Technical knockout, second round. TKO, third round. KO, TKO and TKO, all in the first.

That's how José Aldo exploded onto the scene of American mixed martial arts nearly six years ago. The last of those five fights during his early days in the WEC was as brisk as it was brutal. His eight-second flying-knee destruction of Cub Swanson earned him a shot at the featherweight title.

Aldo seized the opportunity, knocking out champion Mike Brown in the second round, just as he seized every opportunity, exploited every opening, devastated every opponent. The Brazilian was a buzzsaw, an unrelenting assault of flailing fists, flying knees and heart-thumping finishes.

But ever since Aldo captured the belt in the late fall of 2009, opponents haven't been falling with quite the deadened thud of the old days. When the 25-year-old steps into the octagon Saturday night in Rio de Janeiro for the main event of UFC 142, he will be making his fifth title defense, his third since the featherweight division moved to the UFC. So Aldo (20-1) has been winning, even doing so in dominant fashion. However, three of his four challengers have taken him the full five rounds.

That's Chad Mendes' game. The 26-year-old Californian who will challenge for the title this weekend is a decision machine. The 2008 NCAA Division I wrestling championships runner-up is 11-0 in MMA, with the last five of those wins coming in the two years since he joined the WEC/UFC. All but one of his victories in the game's top promotion have been by decision -- unanimous decision, in fact, with Mendes barely losing a round.

The same has been true of Aldo's decision wins. So something has to give. The judges, once-idle bystanders at Aldo fights, will be wise to pay close attention this time.

13: Consecutive victories, with his last loss coming way back in 2005.

94: Percent of takedown attempts successfully defended in his 10 UFC/WEC bouts, according to FightMetric statistics. In his last fight, Aldo fended off 18 of Kenny Florian's 19 takedown tries.

4: Reach advantage, in inches.

74: Percent of strikes avoided during his six UFC/WEC fights, according to FightMetric stats.

40: Months since he became a professional mixed martial artist (Aug. 26, 2008).

0: Five-round bouts, this being his first title challenge.

What we should expect: It's going to be a turf battle. Aldo and Mendes each will be fighting to keep the bout in his comfort zone. Mendes will try to explode through the champion for a takedown, putting himself in position to control the fight, like he has all previous ones. Aldo, a versatile striker who can hurt an opponent from any angle, will do all he can to keep the fight standing until he can take it to the mat on his terms -- that is, by knocking down the challenger, then jumping on him and raining down fists.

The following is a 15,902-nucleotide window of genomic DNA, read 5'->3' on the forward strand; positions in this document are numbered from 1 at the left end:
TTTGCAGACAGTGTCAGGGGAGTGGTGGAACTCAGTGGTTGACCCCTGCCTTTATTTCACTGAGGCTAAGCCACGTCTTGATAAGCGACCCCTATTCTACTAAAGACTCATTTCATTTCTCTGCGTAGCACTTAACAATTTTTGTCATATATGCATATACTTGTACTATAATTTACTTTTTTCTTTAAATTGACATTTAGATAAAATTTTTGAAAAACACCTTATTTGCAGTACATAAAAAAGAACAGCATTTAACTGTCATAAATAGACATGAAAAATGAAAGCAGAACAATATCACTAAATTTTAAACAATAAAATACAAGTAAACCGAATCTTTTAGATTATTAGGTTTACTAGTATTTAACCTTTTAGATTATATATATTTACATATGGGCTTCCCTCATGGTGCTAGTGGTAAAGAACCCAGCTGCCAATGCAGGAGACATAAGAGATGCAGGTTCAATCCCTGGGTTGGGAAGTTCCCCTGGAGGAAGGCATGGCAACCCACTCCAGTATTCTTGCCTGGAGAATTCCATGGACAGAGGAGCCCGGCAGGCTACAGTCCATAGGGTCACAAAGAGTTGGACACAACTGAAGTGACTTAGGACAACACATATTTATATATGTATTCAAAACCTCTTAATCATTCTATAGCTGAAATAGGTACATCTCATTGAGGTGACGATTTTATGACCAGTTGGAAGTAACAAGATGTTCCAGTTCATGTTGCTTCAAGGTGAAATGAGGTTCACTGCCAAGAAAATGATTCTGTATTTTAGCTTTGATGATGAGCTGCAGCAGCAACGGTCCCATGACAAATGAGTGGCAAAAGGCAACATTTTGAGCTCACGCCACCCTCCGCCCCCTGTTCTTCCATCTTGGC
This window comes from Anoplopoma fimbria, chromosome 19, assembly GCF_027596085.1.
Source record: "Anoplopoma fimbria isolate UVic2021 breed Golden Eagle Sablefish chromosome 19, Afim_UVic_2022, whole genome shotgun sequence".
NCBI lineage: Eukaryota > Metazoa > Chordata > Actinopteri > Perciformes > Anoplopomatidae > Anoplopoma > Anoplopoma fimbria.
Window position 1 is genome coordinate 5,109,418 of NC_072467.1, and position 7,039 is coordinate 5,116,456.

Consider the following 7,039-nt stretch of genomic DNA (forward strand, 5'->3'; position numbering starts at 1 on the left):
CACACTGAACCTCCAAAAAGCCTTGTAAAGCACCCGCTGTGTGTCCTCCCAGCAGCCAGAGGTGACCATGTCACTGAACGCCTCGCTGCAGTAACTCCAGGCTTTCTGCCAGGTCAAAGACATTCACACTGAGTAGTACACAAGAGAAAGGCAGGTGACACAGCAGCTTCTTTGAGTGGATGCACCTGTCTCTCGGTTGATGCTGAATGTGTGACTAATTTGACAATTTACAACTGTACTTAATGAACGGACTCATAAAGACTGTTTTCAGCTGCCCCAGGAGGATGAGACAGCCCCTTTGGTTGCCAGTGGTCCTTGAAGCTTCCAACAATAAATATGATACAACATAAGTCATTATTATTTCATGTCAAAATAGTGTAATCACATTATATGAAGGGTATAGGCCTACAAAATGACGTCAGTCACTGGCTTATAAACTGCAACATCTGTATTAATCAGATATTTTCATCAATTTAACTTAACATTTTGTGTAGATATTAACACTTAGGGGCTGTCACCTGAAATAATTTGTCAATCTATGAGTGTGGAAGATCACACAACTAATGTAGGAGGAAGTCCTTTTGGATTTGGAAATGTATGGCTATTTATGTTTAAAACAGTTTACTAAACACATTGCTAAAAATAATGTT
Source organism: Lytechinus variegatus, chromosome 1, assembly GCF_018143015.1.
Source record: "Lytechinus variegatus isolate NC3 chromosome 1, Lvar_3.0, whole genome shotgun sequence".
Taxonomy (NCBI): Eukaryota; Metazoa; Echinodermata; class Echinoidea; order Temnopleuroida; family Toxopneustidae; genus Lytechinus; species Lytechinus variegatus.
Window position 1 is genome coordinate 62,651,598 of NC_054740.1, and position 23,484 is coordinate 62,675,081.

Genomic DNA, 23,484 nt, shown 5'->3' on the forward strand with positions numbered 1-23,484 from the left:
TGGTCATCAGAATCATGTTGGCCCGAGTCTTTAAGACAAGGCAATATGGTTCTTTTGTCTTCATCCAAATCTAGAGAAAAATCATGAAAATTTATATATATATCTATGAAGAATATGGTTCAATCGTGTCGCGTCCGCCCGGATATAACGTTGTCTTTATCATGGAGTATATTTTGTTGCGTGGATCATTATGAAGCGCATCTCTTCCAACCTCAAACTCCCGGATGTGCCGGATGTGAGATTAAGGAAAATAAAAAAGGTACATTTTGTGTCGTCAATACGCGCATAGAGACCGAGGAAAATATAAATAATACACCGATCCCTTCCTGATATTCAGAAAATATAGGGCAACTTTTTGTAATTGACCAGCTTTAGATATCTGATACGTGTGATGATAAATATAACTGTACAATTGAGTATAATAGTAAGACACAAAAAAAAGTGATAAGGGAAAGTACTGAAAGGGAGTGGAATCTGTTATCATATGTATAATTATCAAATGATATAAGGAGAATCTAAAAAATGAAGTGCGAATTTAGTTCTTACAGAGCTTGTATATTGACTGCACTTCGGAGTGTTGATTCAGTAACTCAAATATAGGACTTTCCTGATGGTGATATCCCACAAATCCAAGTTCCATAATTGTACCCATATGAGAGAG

Why we should care: The featherweight belt is on the line, and so is the future of the weight class and, to an extent, the sport itself. Aldo is 25, Mendes 26, and while neither has captivated the imagination of American fans quite like 24-year-old light heavyweight champion Jon Jones (who has?), this is an opportunity to make a statement. Aldo, fighting in Brazil for the first time in nearly five years, could earn a little Anderson Silva love from the home fans with an exhilarating victory.

"He's the one with the pressure. He's the champ. He's the headliner in his own town, while I am the up-and-comer, the underdog. There's no pressure on me." --Chad Mendes, speaking of José Aldo during a conference call with MMA media

"This is where I started, just with dreams and hopes, and now I am back as a champion." --Aldo, through a translator, during the same conference call

"Other fighters have stood there and let him take them apart. I think I will get in there and get my hands on him. No one else he's fought has my level of wrestling, to where I will get him down and keep him down." --Mendes

"I found a few things in his game I can exploit. Nobody is perfect. Everyone has holes in their games, me included." --Aldo

"The Aldo camp saying I am not ready for a title shot? They don't know how good I am." --Mendes

It'll be a Rumble: Anthony Johnson has earned the nickname "Rumble" by scoring 10 of his career wins by KO. Well, how do you say rumble in Portuguese? Vitor Belfort has done exactly twice as much rumbling, with 14 KO's among his 20 victories, and his last four bouts all have ended in the first round. (In one of them, he was on the receiving end of the finishing strike, a highlight-reel jumping front kick to the face courtesy of Anderson Silva.) This fight promises to be an all-out throwdown, which should only drum up interest in the first season of The Ultimate Fighter: Brazil, on which Belfort will serve as a coach along with fists-flying countryman Wanderlei Silva.

Predicting a Brazilian win: As was the case when the UFC was in Rio for UFC 134 just five months ago, this card is filled with Brazilian fighters. Every one of the evening's 10 bouts has at least one man competing in his home country, and two fights pit Brazilian vs. Brazilian. Aside from Belfort, the most notable name is former heavyweight title challenger Gabriel Gonzaga, who in 2007 knocked out Mirko CroCop to earn a shot at Randy Couture (the reigning champ won by third-round TKO). Gonzaga, out of the UFC for over a year, returns against Edinaldo Oliveira, an undefeated (13-0-1, 1 NC) fellow Brazilian making his UFC debut. Other up-and-coming Brazilians on the card: Erick Silva (13-1, 1 NC) puts a 10-fight unbeaten streak on the line against Carlos Prater, and Edson Barboza (9-0) faces Terry Etim.

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